Preparation is key with many things in life. Business financing is no different. In order to properly prepare and position yourself for the journey, make sure you are very familiar with the following 7 topics that may determine your ability to get the financing you seek.
1. Personal credit score. Everything in today's headlines is about credit and if it's still available to the small business owner. This affects start-ups (less than 2 years in business) as well as experienced companies. Be familiar with the information stored about you on all three reporting bureaus, TransUnion, Equifax and Experian. Understand the FICO range, 300-850, and know your score. Strong credit is generally considered 720 and above. Many leasing companies will consider applications with minimum scores of 650. Make sure you know what your credit history says about you before applying.
2. Collateral. Collateral is widely required for many financial products, unless you are specifically seeking an unsecured financial solution. Collateral becomes even more important if your credit is not strong. Lenders are generally credit or collateral based; you must be strong in one area of the other. The $125,000 equipment you are looking to lease may not even qualify as stand-alone collateral for the lease or loan; additional collateral may be required, such as real estate or additional equipment already in your ownership.
3. Ability to repay debt. It's great that you've determined how much you need, but how will you pay the debt? Businesses often take months before they generate enough revenue to completely cover debts. Lenders know this. They'll want to analyze your current revolving debt amount from your credit history, your business bank statements, personal financial statements, as well as your most recent profit and loss statements. You should review this information prior to making application to ensure you can make the necessary payments.
4. Proof of ownership. Be prepared to disclose 100% ownership of your business, although you may only need to provide financial information on anyone who owns 20% or more of the business. IRS documents are normally used to verify business ownership.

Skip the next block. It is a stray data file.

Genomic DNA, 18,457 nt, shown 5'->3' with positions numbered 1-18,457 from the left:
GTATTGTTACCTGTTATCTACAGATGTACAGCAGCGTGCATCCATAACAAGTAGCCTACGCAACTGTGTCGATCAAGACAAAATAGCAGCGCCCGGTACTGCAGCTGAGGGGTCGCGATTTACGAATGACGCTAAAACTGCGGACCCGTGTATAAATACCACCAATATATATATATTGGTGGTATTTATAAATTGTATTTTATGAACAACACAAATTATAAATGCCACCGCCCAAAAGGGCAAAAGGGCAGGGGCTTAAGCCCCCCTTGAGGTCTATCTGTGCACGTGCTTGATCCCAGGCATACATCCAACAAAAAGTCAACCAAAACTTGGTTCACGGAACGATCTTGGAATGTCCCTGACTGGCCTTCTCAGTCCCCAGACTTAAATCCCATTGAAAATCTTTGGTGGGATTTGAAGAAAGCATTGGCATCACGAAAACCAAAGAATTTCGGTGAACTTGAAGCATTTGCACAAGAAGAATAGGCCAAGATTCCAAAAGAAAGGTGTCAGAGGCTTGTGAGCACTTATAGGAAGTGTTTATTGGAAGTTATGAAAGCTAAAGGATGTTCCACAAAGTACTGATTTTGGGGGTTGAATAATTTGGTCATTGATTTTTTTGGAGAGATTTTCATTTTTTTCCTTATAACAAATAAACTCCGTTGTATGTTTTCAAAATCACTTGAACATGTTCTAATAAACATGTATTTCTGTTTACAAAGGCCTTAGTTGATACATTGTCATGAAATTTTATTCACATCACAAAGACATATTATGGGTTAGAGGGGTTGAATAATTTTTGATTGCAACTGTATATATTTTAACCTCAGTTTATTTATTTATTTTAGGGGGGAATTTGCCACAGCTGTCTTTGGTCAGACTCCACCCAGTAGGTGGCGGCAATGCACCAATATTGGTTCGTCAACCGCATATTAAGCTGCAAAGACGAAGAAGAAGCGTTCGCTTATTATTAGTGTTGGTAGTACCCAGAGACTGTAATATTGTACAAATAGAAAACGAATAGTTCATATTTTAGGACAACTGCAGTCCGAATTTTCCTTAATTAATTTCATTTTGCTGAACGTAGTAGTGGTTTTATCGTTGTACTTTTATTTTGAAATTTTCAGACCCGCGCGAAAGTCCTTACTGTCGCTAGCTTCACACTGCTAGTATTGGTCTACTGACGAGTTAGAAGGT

5. Planned use of equipment or cash. It's simply not good enough to say you want the equipment or that you need the cash for your business. You must be able to show the equipment is essential to your business or how the additional capital will help you purchase inventory to grow your business or consolidate your debt. Be prepared with detailed equipment listings from the vendor, including product specifications, intended location of use and delivery dates.
6. Understand the terminology. Personal injection is not a self-induced vaccine shot. It often refers to the down payment or investment amount the business owners bring to the financial transaction. To fully understand your lease payment alternatives, you must know the difference between FMV and $1 out option. Do you know the difference between interest rates and a money factor or how to calculate your loan to value (LTV) ratio? Most terms can be easily researched on the Internet, but if you unsure of how a term affects your transaction stop and ask the financial professional you're working with to explain each unknown term to you.
7. Finally, remember its just business, nothing personal. No one will ever be as passionate about your company or business idea as you. If your financial broker or lender doesn't get the same emotional feeling about your products and services as you do, it's because they're not supposed to. Lenders are primarily interested in evaluating transactions as risk factors against the likelihood of them getting fully paid on their investment. A good financial partner may even need to remind you of this to better prepare you for submission of your credit application.
As Henry Ford said, "Before everything else, getting ready is the secret to success." Review these seven steps to level set your expectations as your prepare to navigate the sometime rough waters of credit approval and you'll find the sea of financing not as stormy as before.